William has focused on his herd’s health, and the genetics. An important step was beginning to administer AI himself, and taking a more active role in the selection of bull semen. Fertility is a target for improvement and, while he hopes to be lifting milk yield from 7,500 litres to above 8,000 litres, he is conscious that pushing production too hard may hit other health measures. A further consideration is foot and leg health, and keeping cows’ size in check. This attention to health extends to taking weekly visits from his vet during calving; he considers their advice the best source of technical knowledge he has.
With the business in fine fettle, William is beginning to look at further opportunities for gaining a premium for his milk. It is the second tenet: get the input right, then find the best output price possible. He has a premium for his organic milk, but is looking at the possibility of processing a portion himself, even making artisan ice cream.
But then that’s William all over: attentive, logical and taking a rational, step-by-step approach to business. Inputs optimised, check. Farm structured, check. Next step, marketing. In short, young or not, he is an exceptional farmer.
The Rising Sun Farm, Tyneside
It is exhausting just sitting in a room with Matthew Sharp. He brims with enthusiasm, confidence and eagerness to learn everything he can about farming.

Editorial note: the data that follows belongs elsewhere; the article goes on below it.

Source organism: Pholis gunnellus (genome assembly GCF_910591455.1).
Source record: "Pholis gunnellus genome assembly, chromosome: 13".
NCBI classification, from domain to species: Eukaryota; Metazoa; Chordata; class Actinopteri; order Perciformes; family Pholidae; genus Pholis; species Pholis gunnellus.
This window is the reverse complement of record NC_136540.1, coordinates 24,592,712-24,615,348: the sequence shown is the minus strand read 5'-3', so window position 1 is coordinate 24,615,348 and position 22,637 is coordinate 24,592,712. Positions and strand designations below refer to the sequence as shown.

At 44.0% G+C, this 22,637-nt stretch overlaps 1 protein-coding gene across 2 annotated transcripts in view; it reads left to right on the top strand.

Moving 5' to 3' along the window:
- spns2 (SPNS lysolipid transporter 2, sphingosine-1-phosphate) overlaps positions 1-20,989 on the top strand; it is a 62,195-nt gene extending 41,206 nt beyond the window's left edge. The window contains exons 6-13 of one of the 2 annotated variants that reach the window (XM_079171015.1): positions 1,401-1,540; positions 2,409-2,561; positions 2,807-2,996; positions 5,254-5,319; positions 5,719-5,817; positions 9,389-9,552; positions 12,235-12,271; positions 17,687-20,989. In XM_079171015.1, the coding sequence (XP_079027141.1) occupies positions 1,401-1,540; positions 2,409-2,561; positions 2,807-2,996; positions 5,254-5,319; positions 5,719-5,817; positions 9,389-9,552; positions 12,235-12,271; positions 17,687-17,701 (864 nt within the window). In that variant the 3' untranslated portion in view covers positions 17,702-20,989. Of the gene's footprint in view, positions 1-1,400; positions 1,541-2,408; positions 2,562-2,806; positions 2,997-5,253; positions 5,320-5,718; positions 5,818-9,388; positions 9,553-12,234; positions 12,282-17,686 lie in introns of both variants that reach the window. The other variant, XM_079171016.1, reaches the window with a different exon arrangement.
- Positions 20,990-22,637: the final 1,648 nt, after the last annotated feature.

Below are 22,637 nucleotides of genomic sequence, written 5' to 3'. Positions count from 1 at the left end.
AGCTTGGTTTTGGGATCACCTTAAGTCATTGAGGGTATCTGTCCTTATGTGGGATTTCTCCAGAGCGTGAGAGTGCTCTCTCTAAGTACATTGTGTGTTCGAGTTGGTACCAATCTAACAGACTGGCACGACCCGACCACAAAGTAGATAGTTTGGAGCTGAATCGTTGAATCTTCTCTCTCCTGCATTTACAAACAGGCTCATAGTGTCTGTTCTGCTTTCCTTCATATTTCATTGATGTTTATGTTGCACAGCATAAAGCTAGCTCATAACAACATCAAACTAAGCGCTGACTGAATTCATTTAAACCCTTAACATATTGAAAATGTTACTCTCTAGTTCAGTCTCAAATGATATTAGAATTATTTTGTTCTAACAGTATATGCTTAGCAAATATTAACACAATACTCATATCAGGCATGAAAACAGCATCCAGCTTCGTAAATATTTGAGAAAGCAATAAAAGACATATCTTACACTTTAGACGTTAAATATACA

Matthew wasn’t born with an acreage to inherit, or even a family that farmed. In his own words, he is “not from a farming background whatsoever”. He really is an example of someone with single mindedness, and a drive to succeed that belies his 22 years.
He began mowing grass for neighbours at 13, but even then aspired to farming and found work experience on a mixed commercial farm at 15. From there he earned a tractor licence and worked over the two summers that followed, gaining experience across arable and livestock. Through Young Farmers he found the Guild of Agricultural Journalists’ training course, and with characteristic zeal won a scholarship to learn how to write.
The experience gained allowed him to broaden his contacts and knowledge, and the cash generated from this work funded his first independent farming venture – four acres and six Hebridean sheep. This flock was built to 130 breeding ewes, all while studying for A-levels.
He swapped sheep for cattle around the time he started at Newcastle University, and so was studying while managing a small herd of cattle and relief milking to generate cash. It was three years of “stress, hard work and plenty of hassle”.
- Unbridled enthusiasm and energy; determination to be a farmer
- Hard working and has sacrificed a lot to get where he is
- Great ambition and plans for the future of his businesses
Exhausted yet? His latest project is even more bewildering. While still finishing his course at university, Matthew took on the management of a dilapidated council-owned charity farm. “Little maintenance had been done, the livery clients weren’t very happy, the farm wasn’t making enough money,” he says of the farm’s condition when he arrived.
As Farmers Weekly’s judging panel toured the 80ha holding, he described quite shocking problems: a 6ft-deep hole in the yard filled with miscellaneous pollution; a blocked ditch that housed a rat infestation next to the small animal petting cages; a micropig named Mr Grumpy that had grown to 150kg and been abandoned by owners – as well as overfat sows unable to conceive.